Conflict & Justice

Burma to lead Southeast Asia?


Myanmar democracy icon Aung San Suu Kyi greets supporters after her press conference on the anniversary of her release at the National League for Democracy (NLD) headquarters in Yangon on November 14, Myanmar.



Southeast Asia's problem child -- Burma, officially known as Myanmar -- will given a chance to lead the region.

Symbolically, at least.

It would have been unimaginable just years ago. But Burma is set to chair the 10-nation Association of Southeast Asian Nations bloc in 2014. The announcement is forthcoming at an ASEAN meeting in Indonesia attended by U.S. President Barack Obama, according to Reuters.

Burma's military, which still holds sway over a ruling party stacked with ex-generals, has inflicted political repression, bizarre laws and civil war on Burma's population.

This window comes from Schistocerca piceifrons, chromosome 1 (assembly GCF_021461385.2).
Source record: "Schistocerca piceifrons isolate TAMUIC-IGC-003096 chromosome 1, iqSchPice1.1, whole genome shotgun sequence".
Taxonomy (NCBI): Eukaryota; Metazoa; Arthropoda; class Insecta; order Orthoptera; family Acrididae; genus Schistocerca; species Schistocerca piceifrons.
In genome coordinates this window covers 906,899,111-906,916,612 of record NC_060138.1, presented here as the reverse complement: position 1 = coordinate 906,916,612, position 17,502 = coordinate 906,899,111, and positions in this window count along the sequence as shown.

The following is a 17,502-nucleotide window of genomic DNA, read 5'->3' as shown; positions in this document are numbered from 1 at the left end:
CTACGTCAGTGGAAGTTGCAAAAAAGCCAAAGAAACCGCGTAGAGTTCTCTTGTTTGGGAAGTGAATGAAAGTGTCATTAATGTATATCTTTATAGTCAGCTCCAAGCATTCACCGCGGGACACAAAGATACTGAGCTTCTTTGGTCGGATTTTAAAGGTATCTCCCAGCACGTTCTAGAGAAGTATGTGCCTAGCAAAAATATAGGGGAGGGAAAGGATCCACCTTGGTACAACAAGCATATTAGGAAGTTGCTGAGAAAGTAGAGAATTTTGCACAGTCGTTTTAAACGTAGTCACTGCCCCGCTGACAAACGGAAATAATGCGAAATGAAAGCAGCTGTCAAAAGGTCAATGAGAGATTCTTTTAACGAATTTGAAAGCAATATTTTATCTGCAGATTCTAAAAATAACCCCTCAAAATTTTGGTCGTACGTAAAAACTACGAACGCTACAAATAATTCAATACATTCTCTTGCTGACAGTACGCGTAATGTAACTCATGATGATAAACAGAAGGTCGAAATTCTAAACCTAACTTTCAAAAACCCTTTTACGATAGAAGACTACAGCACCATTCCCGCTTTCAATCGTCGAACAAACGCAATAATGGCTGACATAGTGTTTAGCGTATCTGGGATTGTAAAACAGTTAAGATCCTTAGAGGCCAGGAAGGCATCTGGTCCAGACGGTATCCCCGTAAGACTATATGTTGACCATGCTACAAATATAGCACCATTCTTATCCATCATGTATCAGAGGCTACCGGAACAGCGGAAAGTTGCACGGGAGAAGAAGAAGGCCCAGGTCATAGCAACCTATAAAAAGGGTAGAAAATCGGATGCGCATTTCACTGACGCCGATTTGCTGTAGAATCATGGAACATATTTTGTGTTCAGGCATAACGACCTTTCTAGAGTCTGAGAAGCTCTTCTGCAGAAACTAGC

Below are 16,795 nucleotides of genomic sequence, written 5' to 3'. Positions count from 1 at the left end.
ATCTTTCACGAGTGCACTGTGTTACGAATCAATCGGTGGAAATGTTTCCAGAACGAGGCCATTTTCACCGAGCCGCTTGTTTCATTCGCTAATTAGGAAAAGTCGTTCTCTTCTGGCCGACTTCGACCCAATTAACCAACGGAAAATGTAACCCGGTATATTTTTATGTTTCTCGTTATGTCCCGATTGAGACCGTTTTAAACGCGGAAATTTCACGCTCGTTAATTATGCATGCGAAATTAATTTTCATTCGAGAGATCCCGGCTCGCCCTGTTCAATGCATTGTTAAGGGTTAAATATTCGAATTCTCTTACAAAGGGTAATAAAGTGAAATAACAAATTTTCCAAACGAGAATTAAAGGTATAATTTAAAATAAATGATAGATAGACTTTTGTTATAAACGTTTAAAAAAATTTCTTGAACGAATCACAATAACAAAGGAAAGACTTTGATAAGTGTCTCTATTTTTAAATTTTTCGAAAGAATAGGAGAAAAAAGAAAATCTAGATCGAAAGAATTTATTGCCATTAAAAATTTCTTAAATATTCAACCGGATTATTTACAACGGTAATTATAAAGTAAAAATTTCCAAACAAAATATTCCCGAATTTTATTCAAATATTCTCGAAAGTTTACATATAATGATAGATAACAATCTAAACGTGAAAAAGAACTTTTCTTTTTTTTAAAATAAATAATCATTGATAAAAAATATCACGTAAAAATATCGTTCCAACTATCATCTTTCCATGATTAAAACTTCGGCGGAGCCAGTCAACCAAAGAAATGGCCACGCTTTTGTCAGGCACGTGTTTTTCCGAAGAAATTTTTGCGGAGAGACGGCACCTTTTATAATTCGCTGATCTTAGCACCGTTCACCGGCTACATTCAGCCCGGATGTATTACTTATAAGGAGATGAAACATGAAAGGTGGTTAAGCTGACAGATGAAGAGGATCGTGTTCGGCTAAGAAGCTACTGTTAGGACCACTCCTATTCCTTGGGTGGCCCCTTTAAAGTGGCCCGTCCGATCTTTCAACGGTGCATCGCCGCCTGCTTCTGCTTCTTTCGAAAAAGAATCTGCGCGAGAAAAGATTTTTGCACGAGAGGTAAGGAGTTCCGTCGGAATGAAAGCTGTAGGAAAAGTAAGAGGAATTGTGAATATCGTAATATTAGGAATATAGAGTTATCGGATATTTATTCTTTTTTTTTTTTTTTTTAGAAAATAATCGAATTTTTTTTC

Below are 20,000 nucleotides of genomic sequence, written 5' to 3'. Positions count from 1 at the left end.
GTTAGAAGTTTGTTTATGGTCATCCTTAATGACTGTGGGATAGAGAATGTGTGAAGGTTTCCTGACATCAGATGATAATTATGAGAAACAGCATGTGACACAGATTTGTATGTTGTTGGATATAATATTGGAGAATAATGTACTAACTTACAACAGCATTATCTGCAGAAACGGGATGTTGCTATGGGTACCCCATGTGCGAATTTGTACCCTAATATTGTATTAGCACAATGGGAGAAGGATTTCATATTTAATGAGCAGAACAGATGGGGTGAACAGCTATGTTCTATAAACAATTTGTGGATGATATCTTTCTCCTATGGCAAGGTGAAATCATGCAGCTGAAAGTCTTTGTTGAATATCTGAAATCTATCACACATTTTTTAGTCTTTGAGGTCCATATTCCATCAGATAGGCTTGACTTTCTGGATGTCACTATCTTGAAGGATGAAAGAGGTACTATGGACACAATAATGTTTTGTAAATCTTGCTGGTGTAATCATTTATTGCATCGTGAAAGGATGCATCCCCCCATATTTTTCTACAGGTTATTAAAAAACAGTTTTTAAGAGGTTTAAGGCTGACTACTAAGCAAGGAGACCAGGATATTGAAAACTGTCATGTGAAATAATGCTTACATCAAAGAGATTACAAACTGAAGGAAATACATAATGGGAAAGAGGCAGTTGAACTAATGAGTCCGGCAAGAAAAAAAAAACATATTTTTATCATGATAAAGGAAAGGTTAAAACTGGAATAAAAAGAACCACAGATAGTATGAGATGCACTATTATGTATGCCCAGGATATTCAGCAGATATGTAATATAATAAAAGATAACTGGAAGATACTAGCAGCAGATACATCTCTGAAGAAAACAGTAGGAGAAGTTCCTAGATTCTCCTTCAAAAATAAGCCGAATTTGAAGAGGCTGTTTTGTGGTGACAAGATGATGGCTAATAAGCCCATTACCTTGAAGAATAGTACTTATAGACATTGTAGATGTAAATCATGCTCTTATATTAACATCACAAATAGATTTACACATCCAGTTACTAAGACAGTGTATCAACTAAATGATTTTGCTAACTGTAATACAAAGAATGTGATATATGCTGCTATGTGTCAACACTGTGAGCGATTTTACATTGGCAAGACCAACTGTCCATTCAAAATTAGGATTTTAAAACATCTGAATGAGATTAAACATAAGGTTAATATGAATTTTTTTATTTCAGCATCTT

So just what is ASEAN thinking?

Indonesia's foreign minister explained to Reuters: "The decision that ASEAN is about to make is not a vote of confidence or a referendum on what Myanmar is like today. It is instead our expectation of how it will be in 2014."

Even Aung San Suu Kyi, a pro-democracy icon seen by many as Burma's rightful ruler, is behind the ASEAN bid, according to the Mail & Guardian Online.

But Human Rights Watch insist the changes need to keep coming before Burma is allowed to chair ASEAN. And conservative think-tank Heritage Foundation calls it a "massive concession" that shouldn't be rushed.

For a fuller look at Burma's surprising de-isolation, check out Global Post's three-part "Burma Rebooted" series.